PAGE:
The Democratic Republic of Congo (DRC) announced on August 1, 2018 its 10th outbreak of Ebola Virus Disease (EVD) since the disease’s 1976 discovery. EVD is a highly infectious and deadly disease. According to the World Health Organization (WHO), as of January 10, 2019, the EVD outbreak has infected 628 individuals, 383 of whom have died (a fatality rate of 61%). Actual numbers of cases may be far higher. Already, the outbreak is the “second-deadliest and second-largest in history.” Although over 53,000 people have received an EVD vaccine, developed after the previous DRC outbreak in 2014-2016, the outbreak shows little sign of abatement. Despite the effective vaccine, there are other compounding factors, including the ongoing war, lack of assistance from other countries, and limited vaccination of the population
After a recent visit to DRC, WHO Director-General Dr. Tedros Adhanom Ghebreyesus noted concern over recent complications in DRC’s contentious environment. An active war zone in DRC’s North Kivu province, a byproduct of the 1994 Rwandan genocide and fueled by foreign interest groups, has stymied response efforts. Health workers wear bulletproof protective gear and need armed escorts. WHO specialists face difficulty trying to negotiate with militia-controlled regions. Amidst the violence, U.S. authorities withdrew from the area in August 2018 and have yet to return. Controversially, on October 17, 2018, WHO’s Emergency Committee decided not to declare a Public Health Emergency of International Concern (PHEIC).
Further contributing to the “perfect storm” underlying the epidemic is civil unrest over presidential elections, militia and rebel attacks, corrupt DRC security forces, distrust and resistance to healthcare responders, and internally displaced populations. Refugees recently fled to Uganda, reinforcing fear of international EVD spread. Election protestors attacked an EVD isolation center, releasing contained patients. A U.S. healthcare worker was recently monitored at the University of Nebraska Medical Center for possible EVD exposure.
Clinical diagnosis of EVD is often challenging, and treatments can vary in expense and efficacy. Absent effective treatment (proving fluids, oxygen therapy, medication to support blood pressure, reduce vomiting and diarrhea and to manage fever and pain, and treating other infections), fatality rates generally are around 50%.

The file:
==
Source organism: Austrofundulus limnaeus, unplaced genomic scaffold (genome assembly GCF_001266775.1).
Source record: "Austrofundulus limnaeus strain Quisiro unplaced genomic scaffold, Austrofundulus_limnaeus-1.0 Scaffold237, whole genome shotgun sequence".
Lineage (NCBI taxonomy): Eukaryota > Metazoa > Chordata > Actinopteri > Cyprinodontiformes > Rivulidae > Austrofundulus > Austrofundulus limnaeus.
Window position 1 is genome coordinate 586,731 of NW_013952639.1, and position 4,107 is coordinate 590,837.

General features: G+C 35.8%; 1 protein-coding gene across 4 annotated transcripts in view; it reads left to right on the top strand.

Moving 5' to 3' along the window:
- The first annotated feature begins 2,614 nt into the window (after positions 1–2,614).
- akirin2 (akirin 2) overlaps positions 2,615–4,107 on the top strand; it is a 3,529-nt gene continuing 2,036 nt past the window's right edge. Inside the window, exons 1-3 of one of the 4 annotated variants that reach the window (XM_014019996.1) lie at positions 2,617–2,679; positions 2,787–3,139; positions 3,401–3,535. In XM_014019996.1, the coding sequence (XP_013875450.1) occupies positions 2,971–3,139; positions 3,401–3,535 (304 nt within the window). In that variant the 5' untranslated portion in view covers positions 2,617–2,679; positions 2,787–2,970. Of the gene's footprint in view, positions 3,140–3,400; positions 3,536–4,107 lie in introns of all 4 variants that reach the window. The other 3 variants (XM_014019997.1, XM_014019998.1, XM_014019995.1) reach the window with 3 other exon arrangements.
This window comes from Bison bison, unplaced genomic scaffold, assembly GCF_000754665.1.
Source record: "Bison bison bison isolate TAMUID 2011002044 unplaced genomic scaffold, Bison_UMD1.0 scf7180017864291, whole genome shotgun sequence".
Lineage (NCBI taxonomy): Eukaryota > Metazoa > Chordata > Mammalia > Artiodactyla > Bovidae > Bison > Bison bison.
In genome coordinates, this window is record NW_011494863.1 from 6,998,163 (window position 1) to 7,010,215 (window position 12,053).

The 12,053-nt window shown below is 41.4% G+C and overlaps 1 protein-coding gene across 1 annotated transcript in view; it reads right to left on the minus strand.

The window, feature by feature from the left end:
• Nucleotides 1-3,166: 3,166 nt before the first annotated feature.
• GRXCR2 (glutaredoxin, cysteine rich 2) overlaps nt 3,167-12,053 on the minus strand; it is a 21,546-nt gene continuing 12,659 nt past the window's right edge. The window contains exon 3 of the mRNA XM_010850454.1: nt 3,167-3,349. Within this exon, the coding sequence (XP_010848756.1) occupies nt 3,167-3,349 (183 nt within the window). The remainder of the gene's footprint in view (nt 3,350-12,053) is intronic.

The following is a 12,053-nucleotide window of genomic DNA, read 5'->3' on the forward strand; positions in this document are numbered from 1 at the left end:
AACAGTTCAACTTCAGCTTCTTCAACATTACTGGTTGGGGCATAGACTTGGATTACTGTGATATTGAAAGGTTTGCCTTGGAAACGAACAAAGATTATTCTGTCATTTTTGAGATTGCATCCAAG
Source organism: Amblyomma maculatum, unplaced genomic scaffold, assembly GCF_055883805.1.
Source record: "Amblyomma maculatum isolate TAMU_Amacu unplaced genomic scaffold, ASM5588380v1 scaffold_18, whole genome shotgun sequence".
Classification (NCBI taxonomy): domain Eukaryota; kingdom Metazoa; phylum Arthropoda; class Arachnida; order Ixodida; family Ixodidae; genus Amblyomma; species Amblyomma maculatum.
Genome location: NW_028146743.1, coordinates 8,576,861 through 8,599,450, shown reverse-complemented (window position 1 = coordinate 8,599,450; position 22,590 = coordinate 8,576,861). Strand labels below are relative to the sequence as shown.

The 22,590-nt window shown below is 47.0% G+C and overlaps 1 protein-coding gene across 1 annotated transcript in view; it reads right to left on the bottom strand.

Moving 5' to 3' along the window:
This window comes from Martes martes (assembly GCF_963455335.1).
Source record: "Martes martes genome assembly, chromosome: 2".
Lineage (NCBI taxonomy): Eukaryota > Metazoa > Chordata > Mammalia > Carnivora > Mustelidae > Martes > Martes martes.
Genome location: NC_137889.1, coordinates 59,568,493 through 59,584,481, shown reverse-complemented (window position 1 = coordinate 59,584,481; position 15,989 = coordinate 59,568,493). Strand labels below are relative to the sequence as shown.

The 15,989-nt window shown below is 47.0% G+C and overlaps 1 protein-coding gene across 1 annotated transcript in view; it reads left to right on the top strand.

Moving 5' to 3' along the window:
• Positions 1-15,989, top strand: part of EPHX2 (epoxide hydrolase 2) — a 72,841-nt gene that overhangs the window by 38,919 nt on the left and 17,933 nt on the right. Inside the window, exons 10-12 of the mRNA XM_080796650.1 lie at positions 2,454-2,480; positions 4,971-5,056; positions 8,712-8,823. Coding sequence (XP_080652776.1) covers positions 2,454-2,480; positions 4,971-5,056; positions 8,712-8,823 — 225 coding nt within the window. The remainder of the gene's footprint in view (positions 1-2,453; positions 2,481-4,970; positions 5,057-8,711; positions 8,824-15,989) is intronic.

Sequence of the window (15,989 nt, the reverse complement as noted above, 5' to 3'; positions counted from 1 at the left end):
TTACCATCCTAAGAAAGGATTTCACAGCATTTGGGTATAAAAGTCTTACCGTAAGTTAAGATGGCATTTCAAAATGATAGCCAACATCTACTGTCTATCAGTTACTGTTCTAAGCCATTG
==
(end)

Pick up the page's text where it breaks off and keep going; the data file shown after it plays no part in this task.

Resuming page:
Persons contract EVD by multiple routes:
The first known EVD outbreak occurred in DRC in 1976, with 318 reported cases, and an 88% fatality rate. Outbreaks have routinely occurred over the last 40 years. During the largest outbreak in several West African countries from 2014 to 2016, nearly 30,000 cases spread across the region, claiming the lives of over 11,000 people. Multiple cases appeared outside the region in Europe and the U.S. WHO declared a PHEIC, collaborating with the U.S. Centers for Disease Control and Prevention (CDC) and multiple other partners to end the outbreak in June 2016.
The current EVD outbreak is unlikely to end without international efforts. The Senior Vice President and Director of the Global Health Policy Center at the Center for Strategic and International Studies called on the U.S., as it has done previously, to provide critical aid. CDC Director Robert Redfield noted “an enormous disadvantage by not having the expertise the CDC has on the ground.” On January 3, 2019, Dr. Jeremy Farrar, Chair of WHO’s Research and Development Blueprint, stated “[it] is vital [that] the international community” support response efforts “to ensure this outbreak does not spiral out of control.”
As with prior EVD outbreaks, the Network – Western Region Office is closely monitoring key legal updates, including declarations of emergency internationally and domestically, and will provide updated information and technical assistance as developments emerge. We saw extensive issues of law and policy surrounding emergency preparedness during the 2014-2016 outbreak. Federal, state, tribal, and local governments should stay well informed of outbreak developments and should review their plans and procedures for response to the potential spread of EVD to the U.S.
This blog was developed by Chelsea Gulinson, Staff Attorney, Network for Public Health Law Western Region Office. The Network provides information and technical assistance on issues related to public health. The legal information and assistance provided in this document does not constitute legal advice or legal representation.
For legal advice, readers should consult a lawyer in their state. Support for the Network is provided by the Robert Wood Johnson Foundation (RWJF). The views expressed in this post do not necessarily represent the views of, and should not be attributed to, RWJF.